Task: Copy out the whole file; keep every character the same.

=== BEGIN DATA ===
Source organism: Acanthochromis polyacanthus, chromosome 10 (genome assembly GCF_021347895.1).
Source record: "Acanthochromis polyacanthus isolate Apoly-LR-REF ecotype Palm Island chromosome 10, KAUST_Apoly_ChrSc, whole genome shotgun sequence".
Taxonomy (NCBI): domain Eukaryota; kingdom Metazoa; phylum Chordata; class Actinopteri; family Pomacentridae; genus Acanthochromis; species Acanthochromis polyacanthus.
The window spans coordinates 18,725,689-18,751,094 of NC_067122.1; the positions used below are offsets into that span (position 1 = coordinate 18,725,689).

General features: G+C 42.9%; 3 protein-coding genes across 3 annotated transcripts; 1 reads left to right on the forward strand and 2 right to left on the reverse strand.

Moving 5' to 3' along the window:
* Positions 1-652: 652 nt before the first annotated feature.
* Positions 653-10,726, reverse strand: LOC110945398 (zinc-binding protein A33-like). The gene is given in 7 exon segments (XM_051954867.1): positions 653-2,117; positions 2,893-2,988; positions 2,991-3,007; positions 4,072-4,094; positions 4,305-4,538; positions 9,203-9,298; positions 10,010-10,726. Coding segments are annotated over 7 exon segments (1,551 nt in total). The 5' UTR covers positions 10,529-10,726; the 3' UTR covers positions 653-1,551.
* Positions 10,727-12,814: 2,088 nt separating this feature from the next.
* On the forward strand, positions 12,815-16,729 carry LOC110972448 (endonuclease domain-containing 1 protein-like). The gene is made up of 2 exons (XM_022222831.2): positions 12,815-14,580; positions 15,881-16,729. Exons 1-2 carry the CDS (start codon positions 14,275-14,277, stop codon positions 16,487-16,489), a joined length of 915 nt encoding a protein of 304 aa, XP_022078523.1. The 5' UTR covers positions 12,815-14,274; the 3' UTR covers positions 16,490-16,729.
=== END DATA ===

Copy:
Source organism: Acanthochromis polyacanthus, chromosome 10 (genome assembly GCF_021347895.1).
Source record: "Acanthochromis polyacanthus isolate Apoly-LR-REF ecotype Palm Island chromosome 10, KAUST_Apoly_ChrSc, whole genome shotgun sequence".
Taxonomy (NCBI): domain Eukaryota; kingdom Metazoa; phylum Chordata; class Actinopteri; family Pomacentridae; genus Acanthochromis; species Acanthochromis polyacanthus.
The window spans coordinates 18,725,689-18,751,094 of NC_067122.1; the positions used below are offsets into that span (position 1 = coordinate 18,725,689).

General features: G+C 42.9%; 3 protein-coding genes across 3 annotated transcripts; 1 reads left to right on the forward strand and 2 right to left on the reverse strand.

Moving 5' to 3' along the window:
* Positions 1-652: 652 nt before the first annotated feature.
* Positions 653-10,726, reverse strand: LOC110945398 (zinc-binding protein A33-like). The gene is given in 7 exon segments (XM_051954867.1): positions 653-2,117; positions 2,893-2,988; positions 2,991-3,007; positions 4,072-4,094; positions 4,305-4,538; positions 9,203-9,298; positions 10,010-10,726. Coding segments are annotated over 7 exon segments (1,551 nt in total). The 5' UTR covers positions 10,529-10,726; the 3' UTR covers positions 653-1,551.
* Positions 10,727-12,814: 2,088 nt separating this feature from the next.
* On the forward strand, positions 12,815-16,729 carry LOC110972448 (endonuclease domain-containing 1 protein-like). The gene is made up of 2 exons (XM_022222831.2): positions 12,815-14,580; positions 15,881-16,729. Exons 1-2 carry the CDS (start codon positions 14,275-14,277, stop codon positions 16,487-16,489), a joined length of 915 nt encoding a protein of 304 aa, XP_022078523.1. The 5' UTR covers positions 12,815-14,274; the 3' UTR covers positions 16,490-16,729.